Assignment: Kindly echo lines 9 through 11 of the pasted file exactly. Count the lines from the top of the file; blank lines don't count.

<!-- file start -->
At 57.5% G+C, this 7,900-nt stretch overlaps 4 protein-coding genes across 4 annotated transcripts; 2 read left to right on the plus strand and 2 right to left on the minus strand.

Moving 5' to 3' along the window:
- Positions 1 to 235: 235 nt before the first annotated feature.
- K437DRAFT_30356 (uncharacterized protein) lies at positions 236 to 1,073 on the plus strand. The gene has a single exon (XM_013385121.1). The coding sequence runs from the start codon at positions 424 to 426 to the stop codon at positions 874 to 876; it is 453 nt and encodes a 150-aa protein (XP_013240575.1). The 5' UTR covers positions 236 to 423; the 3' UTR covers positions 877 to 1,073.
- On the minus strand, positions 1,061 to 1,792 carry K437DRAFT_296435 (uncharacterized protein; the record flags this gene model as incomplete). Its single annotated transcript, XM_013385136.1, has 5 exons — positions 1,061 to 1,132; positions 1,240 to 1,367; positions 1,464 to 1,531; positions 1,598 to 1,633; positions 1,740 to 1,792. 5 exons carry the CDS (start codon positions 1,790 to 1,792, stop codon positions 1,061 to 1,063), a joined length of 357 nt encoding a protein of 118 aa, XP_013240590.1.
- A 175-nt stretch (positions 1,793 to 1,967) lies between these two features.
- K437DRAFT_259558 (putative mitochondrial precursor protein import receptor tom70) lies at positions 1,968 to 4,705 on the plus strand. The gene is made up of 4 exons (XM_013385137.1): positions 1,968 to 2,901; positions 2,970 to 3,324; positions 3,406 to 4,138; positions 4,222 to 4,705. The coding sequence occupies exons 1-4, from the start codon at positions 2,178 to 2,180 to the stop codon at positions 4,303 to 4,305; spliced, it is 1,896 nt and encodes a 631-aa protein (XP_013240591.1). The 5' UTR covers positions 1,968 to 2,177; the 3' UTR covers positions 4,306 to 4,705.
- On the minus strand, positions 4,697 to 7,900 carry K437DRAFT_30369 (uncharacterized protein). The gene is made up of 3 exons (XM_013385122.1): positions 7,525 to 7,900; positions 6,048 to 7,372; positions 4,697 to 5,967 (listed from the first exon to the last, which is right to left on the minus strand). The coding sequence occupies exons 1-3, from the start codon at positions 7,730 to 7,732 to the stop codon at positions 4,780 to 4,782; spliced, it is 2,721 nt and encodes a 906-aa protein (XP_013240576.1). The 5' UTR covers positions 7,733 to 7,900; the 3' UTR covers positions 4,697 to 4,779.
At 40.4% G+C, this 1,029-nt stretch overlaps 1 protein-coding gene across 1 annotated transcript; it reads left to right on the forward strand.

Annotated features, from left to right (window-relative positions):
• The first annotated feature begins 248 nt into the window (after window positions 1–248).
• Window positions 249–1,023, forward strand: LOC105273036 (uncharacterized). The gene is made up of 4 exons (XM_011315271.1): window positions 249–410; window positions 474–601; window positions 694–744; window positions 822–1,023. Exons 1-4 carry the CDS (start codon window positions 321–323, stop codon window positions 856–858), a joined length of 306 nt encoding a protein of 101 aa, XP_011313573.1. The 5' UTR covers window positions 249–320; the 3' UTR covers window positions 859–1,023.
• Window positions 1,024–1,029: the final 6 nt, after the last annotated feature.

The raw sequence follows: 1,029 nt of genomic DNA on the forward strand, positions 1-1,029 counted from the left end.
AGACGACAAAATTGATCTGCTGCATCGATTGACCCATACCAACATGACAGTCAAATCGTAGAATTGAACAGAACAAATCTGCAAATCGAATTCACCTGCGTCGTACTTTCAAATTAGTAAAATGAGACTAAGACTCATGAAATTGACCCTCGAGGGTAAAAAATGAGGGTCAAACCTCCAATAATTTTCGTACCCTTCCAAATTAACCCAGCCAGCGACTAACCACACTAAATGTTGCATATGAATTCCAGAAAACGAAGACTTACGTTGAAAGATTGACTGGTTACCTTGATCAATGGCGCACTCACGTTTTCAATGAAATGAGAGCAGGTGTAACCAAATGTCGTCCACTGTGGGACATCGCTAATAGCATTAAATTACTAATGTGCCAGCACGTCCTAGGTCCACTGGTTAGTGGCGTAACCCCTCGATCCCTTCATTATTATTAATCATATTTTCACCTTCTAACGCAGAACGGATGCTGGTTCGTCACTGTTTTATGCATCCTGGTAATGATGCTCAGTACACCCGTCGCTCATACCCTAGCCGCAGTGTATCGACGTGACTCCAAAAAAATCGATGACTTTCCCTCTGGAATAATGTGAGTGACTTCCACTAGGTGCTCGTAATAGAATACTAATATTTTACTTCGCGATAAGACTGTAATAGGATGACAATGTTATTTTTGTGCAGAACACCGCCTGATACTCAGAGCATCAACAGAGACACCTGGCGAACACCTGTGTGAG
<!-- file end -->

At 40.4% G+C, this 1,029-nt stretch overlaps 1 protein-coding gene across 1 annotated transcript; it reads left to right on the forward strand.

Annotated features, from left to right (window-relative positions):
• The first annotated feature begins 248 nt into the window (after window positions 1–248).